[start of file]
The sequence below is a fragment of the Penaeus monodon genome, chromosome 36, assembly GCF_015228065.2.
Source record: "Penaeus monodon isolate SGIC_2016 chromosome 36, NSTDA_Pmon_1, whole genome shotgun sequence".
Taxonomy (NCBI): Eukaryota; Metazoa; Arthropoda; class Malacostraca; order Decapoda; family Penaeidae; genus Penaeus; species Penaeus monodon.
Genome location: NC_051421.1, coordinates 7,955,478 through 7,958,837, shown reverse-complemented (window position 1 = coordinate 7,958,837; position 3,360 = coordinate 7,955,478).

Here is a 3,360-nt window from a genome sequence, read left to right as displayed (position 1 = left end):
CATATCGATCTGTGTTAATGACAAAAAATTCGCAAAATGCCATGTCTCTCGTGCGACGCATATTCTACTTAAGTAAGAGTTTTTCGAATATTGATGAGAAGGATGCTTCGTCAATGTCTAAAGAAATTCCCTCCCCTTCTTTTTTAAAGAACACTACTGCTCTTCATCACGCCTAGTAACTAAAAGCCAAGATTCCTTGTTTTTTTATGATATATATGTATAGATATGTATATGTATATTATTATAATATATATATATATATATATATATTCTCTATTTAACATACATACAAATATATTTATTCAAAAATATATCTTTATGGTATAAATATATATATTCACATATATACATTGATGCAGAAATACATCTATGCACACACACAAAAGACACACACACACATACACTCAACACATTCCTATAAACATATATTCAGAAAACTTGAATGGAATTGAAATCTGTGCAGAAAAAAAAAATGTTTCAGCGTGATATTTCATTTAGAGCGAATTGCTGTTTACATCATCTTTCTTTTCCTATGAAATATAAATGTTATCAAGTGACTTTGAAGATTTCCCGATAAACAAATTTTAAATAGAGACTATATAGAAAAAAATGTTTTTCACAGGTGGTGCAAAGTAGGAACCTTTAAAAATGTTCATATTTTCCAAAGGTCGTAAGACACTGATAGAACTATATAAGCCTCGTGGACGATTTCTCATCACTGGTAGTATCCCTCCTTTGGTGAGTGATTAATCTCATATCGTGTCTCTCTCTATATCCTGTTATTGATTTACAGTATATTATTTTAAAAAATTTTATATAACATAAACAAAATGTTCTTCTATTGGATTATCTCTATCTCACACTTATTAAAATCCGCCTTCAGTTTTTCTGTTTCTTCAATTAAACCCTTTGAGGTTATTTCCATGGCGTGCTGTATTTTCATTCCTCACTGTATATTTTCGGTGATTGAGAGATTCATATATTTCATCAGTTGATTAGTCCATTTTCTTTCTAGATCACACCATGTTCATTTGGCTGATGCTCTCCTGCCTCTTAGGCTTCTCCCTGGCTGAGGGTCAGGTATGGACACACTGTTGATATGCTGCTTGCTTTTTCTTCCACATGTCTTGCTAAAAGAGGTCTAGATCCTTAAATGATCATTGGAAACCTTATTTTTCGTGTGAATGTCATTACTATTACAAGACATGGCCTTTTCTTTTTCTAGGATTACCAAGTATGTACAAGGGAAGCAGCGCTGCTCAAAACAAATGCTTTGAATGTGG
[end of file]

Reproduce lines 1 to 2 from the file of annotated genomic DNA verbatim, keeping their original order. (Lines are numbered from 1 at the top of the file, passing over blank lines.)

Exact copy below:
The sequence below is a fragment of the Penaeus monodon genome, chromosome 36, assembly GCF_015228065.2.
Source record: "Penaeus monodon isolate SGIC_2016 chromosome 36, NSTDA_Pmon_1, whole genome shotgun sequence".